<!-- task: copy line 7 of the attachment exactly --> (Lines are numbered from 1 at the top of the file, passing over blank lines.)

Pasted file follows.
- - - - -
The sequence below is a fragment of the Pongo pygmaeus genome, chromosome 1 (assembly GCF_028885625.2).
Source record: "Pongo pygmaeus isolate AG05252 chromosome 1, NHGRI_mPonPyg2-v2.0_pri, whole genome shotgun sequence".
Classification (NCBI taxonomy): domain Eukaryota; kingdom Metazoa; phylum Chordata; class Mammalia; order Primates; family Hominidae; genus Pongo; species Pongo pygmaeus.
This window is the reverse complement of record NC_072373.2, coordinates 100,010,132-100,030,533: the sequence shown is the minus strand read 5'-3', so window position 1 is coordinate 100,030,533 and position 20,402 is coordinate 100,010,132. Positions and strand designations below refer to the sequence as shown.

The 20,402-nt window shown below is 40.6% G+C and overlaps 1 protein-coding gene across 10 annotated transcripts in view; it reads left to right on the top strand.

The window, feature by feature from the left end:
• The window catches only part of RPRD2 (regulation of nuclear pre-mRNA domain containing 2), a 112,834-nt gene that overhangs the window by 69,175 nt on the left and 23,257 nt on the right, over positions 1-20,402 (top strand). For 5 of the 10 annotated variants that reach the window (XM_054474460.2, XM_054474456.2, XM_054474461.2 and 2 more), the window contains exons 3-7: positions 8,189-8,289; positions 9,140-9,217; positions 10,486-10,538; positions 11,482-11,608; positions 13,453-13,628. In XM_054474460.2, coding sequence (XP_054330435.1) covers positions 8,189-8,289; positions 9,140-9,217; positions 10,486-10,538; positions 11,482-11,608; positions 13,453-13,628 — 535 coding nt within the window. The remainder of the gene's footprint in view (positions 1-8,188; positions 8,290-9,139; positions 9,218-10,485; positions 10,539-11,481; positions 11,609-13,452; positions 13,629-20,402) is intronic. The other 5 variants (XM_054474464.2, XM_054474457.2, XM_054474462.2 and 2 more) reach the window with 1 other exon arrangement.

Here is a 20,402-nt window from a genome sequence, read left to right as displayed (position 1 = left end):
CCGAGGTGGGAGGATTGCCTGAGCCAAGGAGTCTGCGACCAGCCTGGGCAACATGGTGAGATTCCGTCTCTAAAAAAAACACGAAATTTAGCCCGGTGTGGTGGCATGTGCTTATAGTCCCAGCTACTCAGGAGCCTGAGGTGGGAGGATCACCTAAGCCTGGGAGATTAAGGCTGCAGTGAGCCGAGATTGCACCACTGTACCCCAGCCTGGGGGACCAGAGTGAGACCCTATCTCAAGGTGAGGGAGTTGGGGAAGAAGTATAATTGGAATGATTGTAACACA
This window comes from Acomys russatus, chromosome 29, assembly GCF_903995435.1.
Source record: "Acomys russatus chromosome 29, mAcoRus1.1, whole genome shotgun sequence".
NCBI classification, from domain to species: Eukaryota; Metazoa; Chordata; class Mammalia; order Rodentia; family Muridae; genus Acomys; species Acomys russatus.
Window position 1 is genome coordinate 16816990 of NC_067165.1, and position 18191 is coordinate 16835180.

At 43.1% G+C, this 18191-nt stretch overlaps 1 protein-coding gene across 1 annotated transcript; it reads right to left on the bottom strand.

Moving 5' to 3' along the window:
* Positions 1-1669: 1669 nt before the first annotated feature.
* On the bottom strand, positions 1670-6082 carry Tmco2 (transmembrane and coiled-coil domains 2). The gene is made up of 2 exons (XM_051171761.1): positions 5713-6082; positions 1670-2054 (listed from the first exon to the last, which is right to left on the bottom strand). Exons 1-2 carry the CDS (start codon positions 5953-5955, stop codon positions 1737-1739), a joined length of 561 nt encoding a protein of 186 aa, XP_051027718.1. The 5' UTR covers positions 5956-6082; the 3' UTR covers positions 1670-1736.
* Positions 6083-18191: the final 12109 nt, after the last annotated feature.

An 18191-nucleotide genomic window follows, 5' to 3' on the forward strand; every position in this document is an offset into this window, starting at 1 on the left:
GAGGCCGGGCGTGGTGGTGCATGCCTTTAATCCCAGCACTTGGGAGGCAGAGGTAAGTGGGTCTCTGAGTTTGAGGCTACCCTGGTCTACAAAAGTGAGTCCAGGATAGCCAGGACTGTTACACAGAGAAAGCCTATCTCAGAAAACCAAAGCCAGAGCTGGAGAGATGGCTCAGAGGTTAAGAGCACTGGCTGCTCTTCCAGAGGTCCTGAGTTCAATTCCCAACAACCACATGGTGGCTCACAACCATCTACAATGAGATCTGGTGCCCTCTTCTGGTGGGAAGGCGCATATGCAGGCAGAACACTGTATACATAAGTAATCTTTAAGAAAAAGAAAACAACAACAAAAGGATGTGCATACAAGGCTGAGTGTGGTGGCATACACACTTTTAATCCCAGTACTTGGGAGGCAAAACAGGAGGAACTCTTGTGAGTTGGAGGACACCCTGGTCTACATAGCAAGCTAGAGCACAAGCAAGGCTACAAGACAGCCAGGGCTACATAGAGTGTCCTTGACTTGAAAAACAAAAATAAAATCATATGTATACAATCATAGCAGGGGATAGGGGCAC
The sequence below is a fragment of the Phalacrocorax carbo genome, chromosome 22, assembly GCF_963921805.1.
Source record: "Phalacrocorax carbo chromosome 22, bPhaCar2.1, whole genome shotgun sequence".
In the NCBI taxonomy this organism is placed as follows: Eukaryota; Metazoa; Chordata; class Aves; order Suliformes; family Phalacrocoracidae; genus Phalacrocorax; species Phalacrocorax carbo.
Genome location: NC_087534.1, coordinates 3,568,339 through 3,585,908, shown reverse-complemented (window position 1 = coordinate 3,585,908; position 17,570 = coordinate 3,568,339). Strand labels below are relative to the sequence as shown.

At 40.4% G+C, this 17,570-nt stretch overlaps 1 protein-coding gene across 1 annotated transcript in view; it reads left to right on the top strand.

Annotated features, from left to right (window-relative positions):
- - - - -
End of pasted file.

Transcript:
• The window catches only part of RPRD2 (regulation of nuclear pre-mRNA domain containing 2), a 112,834-nt gene that overhangs the window by 69,175 nt on the left and 23,257 nt on the right, over positions 1-20,402 (top strand). For 5 of the 10 annotated variants that reach the window (XM_054474460.2, XM_054474456.2, XM_054474461.2 and 2 more), the window contains exons 3-7: positions 8,189-8,289; positions 9,140-9,217; positions 10,486-10,538; positions 11,482-11,608; positions 13,453-13,628. In XM_054474460.2, coding sequence (XP_054330435.1) covers positions 8,189-8,289; positions 9,140-9,217; positions 10,486-10,538; positions 11,482-11,608; positions 13,453-13,628 — 535 coding nt within the window. The remainder of the gene's footprint in view (positions 1-8,188; positions 8,290-9,139; positions 9,218-10,485; positions 10,539-11,481; positions 11,609-13,452; positions 13,629-20,402) is intronic. The other 5 variants (XM_054474464.2, XM_054474457.2, XM_054474462.2 and 2 more) reach the window with 1 other exon arrangement.